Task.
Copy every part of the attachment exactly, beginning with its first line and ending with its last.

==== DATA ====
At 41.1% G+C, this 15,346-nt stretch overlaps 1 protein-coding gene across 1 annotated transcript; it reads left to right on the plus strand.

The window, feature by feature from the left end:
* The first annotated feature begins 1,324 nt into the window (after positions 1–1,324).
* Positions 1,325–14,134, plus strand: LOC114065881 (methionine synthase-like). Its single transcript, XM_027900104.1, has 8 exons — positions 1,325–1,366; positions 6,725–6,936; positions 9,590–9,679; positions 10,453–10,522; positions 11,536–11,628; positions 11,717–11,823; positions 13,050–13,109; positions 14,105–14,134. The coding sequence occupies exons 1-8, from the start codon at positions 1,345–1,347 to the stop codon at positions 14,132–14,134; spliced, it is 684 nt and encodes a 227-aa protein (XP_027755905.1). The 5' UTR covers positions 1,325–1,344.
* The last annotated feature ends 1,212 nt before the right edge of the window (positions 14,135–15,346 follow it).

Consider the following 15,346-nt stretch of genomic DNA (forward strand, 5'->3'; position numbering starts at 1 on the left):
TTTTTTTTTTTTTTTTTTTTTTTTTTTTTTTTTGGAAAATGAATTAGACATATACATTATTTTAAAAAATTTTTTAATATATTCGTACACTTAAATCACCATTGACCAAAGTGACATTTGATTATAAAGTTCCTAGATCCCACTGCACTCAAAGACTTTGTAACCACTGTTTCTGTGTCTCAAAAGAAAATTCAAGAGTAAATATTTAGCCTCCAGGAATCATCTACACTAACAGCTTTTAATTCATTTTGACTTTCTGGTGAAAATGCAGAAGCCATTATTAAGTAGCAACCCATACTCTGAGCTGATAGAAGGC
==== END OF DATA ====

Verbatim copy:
At 41.1% G+C, this 15,346-nt stretch overlaps 1 protein-coding gene across 1 annotated transcript; it reads left to right on the plus strand.

The window, feature by feature from the left end:
* The first annotated feature begins 1,324 nt into the window (after positions 1–1,324).
* Positions 1,325–14,134, plus strand: LOC114065881 (methionine synthase-like). Its single transcript, XM_027900104.1, has 8 exons — positions 1,325–1,366; positions 6,725–6,936; positions 9,590–9,679; positions 10,453–10,522; positions 11,536–11,628; positions 11,717–11,823; positions 13,050–13,109; positions 14,105–14,134. The coding sequence occupies exons 1-8, from the start codon at positions 1,345–1,347 to the stop codon at positions 14,132–14,134; spliced, it is 684 nt and encodes a 227-aa protein (XP_027755905.1). The 5' UTR covers positions 1,325–1,344.
* The last annotated feature ends 1,212 nt before the right edge of the window (positions 14,135–15,346 follow it).

Consider the following 15,346-nt stretch of genomic DNA (forward strand, 5'->3'; position numbering starts at 1 on the left):
TTTTTTTTTTTTTTTTTTTTTTTTTTTTTTTTTGGAAAATGAATTAGACATATACATTATTTTAAAAAATTTTTTAATATATTCGTACACTTAAATCACCATTGACCAAAGTGACATTTGATTATAAAGTTCCTAGATCCCACTGCACTCAAAGACTTTGTAACCACTGTTTCTGTGTCTCAAAAGAAAATTCAAGAGTAAATATTTAGCCTCCAGGAATCATCTACACTAACAGCTTTTAATTCATTTTGACTTTCTGGTGAAAATGCAGAAGCCATTATTAAGTAGCAACCCATACTCTGAGCTGATAGAAGGC